The Australian Wildlife Protection Council (AWPC), established in 1969 by Arthur Queripel, is a voice for Australia’s wildlife and for all Australian species.

The AWPC states that:

  • Humane is not a word that can be associated with the practice of commercialising the killing of Kangaroos, either in the micro detail of individual cruelty, nor in the macro scale of mass killings of families of dependent animals and the destruction of the structure of the mob by removing adults and large animals;
  • The reprehensible assertion that early stage pouch young do not feel pain is both highly questionable and unlikely, a scientific challenge would require some considerable research, and this needs to occur; and
  • The code has been and will continue to be impossible to enforce or check for compliance in any practical or safe way (this is freely admitted by state authorities).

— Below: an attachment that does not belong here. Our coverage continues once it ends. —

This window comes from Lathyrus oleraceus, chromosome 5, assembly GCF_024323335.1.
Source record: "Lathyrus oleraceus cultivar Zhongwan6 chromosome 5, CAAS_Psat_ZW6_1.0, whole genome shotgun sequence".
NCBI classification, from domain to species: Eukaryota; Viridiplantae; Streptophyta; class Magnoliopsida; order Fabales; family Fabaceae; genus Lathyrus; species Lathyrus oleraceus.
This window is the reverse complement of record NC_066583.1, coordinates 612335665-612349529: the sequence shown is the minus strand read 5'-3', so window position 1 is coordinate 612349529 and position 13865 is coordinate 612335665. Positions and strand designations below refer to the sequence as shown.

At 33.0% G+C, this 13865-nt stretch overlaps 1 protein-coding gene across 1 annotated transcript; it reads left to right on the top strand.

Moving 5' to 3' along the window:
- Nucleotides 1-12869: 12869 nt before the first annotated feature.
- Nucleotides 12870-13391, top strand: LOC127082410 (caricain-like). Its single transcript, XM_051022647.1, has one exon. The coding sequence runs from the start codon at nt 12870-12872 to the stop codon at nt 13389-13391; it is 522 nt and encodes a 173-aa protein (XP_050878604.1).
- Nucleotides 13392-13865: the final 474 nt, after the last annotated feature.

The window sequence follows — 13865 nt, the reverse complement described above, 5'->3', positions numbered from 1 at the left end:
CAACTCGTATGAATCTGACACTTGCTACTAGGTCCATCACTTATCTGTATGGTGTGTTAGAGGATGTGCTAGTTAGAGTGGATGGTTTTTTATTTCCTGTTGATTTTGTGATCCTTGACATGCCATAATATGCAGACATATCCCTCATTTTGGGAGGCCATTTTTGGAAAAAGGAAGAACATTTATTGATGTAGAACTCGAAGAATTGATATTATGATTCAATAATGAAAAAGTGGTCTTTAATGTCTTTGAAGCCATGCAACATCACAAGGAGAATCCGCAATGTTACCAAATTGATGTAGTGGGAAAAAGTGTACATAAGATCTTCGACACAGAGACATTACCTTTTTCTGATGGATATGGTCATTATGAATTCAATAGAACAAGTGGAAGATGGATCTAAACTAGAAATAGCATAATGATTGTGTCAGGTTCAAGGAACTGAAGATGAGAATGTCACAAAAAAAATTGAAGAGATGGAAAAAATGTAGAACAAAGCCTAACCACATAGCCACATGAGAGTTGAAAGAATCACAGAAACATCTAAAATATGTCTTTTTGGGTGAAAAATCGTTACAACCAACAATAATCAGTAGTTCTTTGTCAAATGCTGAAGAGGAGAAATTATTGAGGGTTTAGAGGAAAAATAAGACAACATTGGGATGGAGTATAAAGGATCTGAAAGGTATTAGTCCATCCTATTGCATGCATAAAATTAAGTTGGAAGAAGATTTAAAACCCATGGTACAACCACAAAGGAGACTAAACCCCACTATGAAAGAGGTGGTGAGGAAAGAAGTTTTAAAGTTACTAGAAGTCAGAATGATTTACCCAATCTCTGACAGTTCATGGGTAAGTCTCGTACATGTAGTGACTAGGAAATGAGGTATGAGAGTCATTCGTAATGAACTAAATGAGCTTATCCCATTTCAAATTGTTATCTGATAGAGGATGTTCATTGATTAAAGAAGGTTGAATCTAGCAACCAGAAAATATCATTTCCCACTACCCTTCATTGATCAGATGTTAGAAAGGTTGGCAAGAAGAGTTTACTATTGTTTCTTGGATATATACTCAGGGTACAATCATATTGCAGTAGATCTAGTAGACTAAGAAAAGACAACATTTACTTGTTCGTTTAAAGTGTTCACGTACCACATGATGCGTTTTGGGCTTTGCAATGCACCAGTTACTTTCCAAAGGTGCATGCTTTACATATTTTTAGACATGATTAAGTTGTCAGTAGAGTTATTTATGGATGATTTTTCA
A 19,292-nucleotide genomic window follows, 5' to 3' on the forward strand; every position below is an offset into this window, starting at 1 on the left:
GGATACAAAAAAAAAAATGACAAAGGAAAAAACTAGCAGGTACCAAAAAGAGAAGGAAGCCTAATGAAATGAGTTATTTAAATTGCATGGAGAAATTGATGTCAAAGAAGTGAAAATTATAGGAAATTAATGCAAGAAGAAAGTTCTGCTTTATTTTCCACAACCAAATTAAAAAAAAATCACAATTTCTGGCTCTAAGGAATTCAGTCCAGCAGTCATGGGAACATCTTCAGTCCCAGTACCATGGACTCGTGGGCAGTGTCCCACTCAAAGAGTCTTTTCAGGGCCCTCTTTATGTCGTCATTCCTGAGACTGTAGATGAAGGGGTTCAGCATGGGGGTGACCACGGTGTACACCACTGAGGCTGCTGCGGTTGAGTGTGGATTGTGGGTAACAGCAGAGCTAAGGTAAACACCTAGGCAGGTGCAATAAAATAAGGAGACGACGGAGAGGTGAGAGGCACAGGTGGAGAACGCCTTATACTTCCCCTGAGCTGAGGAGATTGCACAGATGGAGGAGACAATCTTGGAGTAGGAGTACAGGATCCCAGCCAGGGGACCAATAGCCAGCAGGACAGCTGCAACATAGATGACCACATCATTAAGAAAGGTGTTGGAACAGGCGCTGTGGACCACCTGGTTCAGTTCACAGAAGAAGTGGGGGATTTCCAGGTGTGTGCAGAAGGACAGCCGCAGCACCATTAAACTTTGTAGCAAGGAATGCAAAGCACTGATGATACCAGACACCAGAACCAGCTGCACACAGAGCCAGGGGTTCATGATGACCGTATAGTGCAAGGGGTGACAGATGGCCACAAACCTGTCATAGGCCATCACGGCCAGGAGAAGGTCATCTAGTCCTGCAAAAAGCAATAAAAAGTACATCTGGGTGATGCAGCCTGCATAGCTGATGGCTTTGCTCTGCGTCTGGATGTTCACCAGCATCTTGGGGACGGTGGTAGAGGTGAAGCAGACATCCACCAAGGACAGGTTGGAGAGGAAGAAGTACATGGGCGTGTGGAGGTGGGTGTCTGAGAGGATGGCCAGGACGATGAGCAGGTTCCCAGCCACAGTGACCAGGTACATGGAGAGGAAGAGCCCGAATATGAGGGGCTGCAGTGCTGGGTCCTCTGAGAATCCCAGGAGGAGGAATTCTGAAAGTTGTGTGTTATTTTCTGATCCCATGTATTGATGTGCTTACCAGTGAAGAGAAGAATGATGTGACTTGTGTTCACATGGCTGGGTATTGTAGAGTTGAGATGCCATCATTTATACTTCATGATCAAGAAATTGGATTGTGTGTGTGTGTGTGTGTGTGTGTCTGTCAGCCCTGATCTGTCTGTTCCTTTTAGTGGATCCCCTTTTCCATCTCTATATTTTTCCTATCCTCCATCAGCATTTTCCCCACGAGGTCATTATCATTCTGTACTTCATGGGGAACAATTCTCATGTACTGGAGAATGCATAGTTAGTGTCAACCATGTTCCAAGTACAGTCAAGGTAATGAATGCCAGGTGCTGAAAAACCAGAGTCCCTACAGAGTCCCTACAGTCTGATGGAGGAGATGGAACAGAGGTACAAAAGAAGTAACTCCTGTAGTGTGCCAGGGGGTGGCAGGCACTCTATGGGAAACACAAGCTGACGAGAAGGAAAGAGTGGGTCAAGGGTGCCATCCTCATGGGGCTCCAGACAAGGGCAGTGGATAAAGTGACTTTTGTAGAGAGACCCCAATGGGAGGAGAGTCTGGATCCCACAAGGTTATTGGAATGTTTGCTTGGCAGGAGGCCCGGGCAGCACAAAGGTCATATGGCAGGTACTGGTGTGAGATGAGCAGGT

The AWPC believes that the National Code of Practice for the Shooting of Kangaroos and Wallabies for Commercial Purposes is a government endorsed document designed to conceal from international and domestic observers the fact of immense harm being caused to Australian wildlife by a cruel and unsustainable industry. There is no practical way the code can be supervised or enforced. A key issue remains the use of the word humane to describe the intensely cruel killing, with all its ‘tricks of the trade’.

AgriFutures Australia will need to begin using a new term to describe how animals are treated during ‘harvest’. ‘Humane’ it is not, unless the industry and regulators are of the opinion that death by distance shooting is humane, and (against the international tide of opinion which was firm when it considered the clubbing of seal pups) that beating small animals to death, is humane. Nor is it humane to not consider what happens to at-foot joeys when their mother is killed.